Berkman certainly needs no introduction, as he was a potent middle-of-the-order bat for a decade, and joined Bagwell and Biggio as a member of the Killer B’s. Still, his accomplishments with the Astros are impressive enough to examine.
He’s the club’s all-time leader in on-base percentage, slugging percentage and OPS. He’s also second in team history in home runs, third in RBIs, doubles and walks, and fifth in hits. He was a five-time All Star with the Astros and had four top-five MVP award finishes.
Berkman also holds single-season club records in RBIs and extra-base hits, and home runs for a switch-hitter. In short, he was one of the most feared hitters of his time and a key part of the Astros’ success in the 2000s.
The Wizard finished his Astros career with 143 wins, one shy of Niekro’s franchise record. He’s second in club history in strikeouts, third in innings pitched and third in games started. His ERA as an Astro is lower than that of Ryan and Scott. His .634 winning percentage is third to Roger Clemens and Justin Verlander.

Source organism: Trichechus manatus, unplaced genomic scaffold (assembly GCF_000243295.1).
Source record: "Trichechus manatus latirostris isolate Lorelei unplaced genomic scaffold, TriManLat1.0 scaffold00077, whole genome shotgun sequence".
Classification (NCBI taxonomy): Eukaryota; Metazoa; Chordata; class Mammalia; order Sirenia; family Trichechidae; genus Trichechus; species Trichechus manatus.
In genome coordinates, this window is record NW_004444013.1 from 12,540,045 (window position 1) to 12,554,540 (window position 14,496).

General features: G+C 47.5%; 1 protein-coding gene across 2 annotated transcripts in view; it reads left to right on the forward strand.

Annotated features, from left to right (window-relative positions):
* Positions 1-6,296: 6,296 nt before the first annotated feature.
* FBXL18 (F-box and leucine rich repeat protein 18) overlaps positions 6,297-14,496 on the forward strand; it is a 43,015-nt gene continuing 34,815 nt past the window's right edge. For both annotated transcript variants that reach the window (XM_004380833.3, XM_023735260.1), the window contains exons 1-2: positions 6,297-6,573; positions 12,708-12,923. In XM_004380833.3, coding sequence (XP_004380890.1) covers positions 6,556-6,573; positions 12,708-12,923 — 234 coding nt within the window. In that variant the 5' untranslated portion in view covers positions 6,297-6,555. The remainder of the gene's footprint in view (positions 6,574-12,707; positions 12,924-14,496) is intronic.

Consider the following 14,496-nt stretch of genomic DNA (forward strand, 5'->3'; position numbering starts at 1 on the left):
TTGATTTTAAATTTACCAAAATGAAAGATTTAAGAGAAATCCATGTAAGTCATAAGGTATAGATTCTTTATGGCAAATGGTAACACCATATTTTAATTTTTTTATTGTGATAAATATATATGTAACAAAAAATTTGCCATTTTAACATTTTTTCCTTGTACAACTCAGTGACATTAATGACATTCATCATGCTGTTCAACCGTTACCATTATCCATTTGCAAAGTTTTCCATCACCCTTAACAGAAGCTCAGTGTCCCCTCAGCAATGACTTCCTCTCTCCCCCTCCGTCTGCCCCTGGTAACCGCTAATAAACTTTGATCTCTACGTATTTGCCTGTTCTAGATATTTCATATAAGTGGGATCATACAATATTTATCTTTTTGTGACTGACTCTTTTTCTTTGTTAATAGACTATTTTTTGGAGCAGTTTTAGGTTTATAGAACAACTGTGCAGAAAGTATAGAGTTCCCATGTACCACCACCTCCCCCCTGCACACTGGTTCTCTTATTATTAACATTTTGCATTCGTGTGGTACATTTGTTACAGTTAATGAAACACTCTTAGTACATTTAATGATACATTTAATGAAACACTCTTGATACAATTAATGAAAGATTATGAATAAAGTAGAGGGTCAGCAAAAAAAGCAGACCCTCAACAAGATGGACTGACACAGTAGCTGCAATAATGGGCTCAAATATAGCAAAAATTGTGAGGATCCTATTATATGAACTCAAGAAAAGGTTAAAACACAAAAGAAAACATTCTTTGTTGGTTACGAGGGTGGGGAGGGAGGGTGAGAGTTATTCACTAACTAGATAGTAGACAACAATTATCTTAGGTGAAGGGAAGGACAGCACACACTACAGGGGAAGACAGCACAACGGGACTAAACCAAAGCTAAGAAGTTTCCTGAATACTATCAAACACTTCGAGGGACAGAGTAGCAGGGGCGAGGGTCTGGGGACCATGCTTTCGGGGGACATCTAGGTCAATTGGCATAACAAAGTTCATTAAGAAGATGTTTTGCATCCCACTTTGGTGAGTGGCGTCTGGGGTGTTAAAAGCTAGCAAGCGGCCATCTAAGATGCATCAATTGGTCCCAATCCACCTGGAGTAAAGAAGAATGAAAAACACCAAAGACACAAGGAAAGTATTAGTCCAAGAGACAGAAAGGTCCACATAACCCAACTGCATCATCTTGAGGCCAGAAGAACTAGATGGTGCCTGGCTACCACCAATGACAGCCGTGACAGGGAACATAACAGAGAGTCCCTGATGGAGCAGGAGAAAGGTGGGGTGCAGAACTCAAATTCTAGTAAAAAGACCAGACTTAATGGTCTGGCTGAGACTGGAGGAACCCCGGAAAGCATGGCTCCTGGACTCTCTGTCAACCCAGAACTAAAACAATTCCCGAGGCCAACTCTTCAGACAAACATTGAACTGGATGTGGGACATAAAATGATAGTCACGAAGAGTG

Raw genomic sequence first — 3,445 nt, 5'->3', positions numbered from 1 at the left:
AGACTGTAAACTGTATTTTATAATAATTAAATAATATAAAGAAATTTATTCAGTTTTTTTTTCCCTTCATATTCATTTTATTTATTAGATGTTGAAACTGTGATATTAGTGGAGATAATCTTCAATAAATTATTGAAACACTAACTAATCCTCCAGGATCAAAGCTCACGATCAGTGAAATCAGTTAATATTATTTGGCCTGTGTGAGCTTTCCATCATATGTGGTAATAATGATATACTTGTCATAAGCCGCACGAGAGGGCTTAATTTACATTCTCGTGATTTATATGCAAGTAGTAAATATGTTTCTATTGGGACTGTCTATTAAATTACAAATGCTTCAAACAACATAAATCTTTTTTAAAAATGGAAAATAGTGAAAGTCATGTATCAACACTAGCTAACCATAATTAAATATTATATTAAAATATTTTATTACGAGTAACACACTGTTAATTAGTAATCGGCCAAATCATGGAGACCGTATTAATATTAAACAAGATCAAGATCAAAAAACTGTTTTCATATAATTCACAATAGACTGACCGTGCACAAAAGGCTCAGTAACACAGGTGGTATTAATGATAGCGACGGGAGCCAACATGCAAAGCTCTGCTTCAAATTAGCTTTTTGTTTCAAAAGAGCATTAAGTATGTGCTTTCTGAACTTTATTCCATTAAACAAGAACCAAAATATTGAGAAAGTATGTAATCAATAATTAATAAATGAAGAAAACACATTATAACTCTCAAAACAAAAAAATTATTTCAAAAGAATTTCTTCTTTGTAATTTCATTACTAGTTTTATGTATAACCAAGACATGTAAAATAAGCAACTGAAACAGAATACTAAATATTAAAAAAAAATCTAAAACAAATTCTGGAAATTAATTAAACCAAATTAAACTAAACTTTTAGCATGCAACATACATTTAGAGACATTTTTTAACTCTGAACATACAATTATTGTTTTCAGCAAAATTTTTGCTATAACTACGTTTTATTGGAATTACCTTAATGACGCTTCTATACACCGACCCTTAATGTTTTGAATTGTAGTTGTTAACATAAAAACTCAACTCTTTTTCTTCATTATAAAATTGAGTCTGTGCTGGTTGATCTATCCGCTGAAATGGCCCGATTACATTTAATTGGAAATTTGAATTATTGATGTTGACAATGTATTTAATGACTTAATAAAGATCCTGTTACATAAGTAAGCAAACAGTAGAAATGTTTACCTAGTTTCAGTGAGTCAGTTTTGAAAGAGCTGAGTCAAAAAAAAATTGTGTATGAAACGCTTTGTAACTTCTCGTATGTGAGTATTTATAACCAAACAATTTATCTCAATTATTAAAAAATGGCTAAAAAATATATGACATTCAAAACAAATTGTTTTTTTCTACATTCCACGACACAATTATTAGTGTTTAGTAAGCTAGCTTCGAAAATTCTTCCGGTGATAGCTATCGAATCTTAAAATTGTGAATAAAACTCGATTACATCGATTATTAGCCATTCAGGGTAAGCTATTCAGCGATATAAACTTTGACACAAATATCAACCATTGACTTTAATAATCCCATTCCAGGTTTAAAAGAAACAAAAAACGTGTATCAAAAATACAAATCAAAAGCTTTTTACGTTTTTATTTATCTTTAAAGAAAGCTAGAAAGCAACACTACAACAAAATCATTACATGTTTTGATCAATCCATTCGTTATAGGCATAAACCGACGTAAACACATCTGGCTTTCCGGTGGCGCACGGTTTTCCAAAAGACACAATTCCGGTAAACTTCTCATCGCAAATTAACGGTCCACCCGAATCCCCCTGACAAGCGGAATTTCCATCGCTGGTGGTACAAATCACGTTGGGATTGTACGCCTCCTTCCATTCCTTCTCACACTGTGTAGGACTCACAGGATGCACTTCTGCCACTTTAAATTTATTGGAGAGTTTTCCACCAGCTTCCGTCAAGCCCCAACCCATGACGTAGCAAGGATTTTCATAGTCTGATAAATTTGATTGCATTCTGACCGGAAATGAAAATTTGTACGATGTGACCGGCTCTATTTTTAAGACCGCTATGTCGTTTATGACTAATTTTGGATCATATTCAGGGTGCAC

He had five Top-Five Cy Young Award finishes in Houston, garnered MVP votes four times and was a three-time All Star. He had a pair of 20-win seasons in an era when it was becoming less common, and he had seasons in which he led the league in wins, winning percentage, ERA, games started and strikeout-to-walk ratio.
Oswalt was the staff ace for a decade, even when surrounded by guys like Clemens and Andy Pettitte. He was also the NLCS MVP in 2005, going 2-0 with a 1.29 ERA against St. Louis. There would not have been a World Series appearance that year without Oswalt.